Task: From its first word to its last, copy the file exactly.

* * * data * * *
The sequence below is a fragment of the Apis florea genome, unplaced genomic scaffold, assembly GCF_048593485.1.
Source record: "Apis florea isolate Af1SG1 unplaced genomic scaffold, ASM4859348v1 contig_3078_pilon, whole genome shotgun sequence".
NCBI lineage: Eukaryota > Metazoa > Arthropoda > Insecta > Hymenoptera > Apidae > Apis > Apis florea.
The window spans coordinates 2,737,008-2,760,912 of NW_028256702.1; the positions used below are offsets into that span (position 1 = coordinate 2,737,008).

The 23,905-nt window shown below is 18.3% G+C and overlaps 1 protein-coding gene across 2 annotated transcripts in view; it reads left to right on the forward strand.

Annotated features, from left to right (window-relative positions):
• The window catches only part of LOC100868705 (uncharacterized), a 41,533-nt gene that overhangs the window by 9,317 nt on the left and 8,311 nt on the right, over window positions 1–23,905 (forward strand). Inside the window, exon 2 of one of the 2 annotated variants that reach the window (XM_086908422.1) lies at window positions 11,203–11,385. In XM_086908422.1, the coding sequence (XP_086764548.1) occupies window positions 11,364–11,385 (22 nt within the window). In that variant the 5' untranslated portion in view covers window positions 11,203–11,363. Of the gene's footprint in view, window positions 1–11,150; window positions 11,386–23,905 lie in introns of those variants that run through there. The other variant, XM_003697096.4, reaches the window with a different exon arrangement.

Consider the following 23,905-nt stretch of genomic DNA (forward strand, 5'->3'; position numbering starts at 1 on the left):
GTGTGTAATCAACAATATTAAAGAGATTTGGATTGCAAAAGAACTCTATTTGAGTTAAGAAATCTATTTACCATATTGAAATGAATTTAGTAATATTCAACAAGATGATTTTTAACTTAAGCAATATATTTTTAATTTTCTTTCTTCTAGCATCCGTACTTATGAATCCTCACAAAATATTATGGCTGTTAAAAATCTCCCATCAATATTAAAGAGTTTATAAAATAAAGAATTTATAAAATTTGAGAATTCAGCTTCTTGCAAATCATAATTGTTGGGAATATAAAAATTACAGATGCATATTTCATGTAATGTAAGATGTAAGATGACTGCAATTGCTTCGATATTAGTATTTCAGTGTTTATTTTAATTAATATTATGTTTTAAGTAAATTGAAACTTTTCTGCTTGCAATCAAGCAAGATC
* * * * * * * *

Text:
The sequence below is a fragment of the Apis florea genome, unplaced genomic scaffold, assembly GCF_048593485.1.
Source record: "Apis florea isolate Af1SG1 unplaced genomic scaffold, ASM4859348v1 contig_3078_pilon, whole genome shotgun sequence".
NCBI lineage: Eukaryota > Metazoa > Arthropoda > Insecta > Hymenoptera > Apidae > Apis > Apis florea.
The window spans coordinates 2,737,008-2,760,912 of NW_028256702.1; the positions used below are offsets into that span (position 1 = coordinate 2,737,008).

The 23,905-nt window shown below is 18.3% G+C and overlaps 1 protein-coding gene across 2 annotated transcripts in view; it reads left to right on the forward strand.

Annotated features, from left to right (window-relative positions):
• The window catches only part of LOC100868705 (uncharacterized), a 41,533-nt gene that overhangs the window by 9,317 nt on the left and 8,311 nt on the right, over window positions 1–23,905 (forward strand). Inside the window, exon 2 of one of the 2 annotated variants that reach the window (XM_086908422.1) lies at window positions 11,203–11,385. In XM_086908422.1, the coding sequence (XP_086764548.1) occupies window positions 11,364–11,385 (22 nt within the window). In that variant the 5' untranslated portion in view covers window positions 11,203–11,363. Of the gene's footprint in view, window positions 1–11,150; window positions 11,386–23,905 lie in introns of those variants that run through there. The other variant, XM_003697096.4, reaches the window with a different exon arrangement.

Consider the following 23,905-nt stretch of genomic DNA (forward strand, 5'->3'; position numbering starts at 1 on the left):
GTGTGTAATCAACAATATTAAAGAGATTTGGATTGCAAAAGAACTCTATTTGAGTTAAGAAATCTATTTACCATATTGAAATGAATTTAGTAATATTCAACAAGATGATTTTTAACTTAAGCAATATATTTTTAATTTTCTTTCTTCTAGCATCCGTACTTATGAATCCTCACAAAATATTATGGCTGTTAAAAATCTCCCATCAATATTAAAGAGTTTATAAAATAAAGAATTTATAAAATTTGAGAATTCAGCTTCTTGCAAATCATAATTGTTGGGAATATAAAAATTACAGATGCATATTTCATGTAATGTAAGATGTAAGATGACTGCAATTGCTTCGATATTAGTATTTCAGTGTTTATTTTAATTAATATTATGTTTTAAGTAAATTGAAACTTTTCTGCTTGCAATCAAGCAAGATC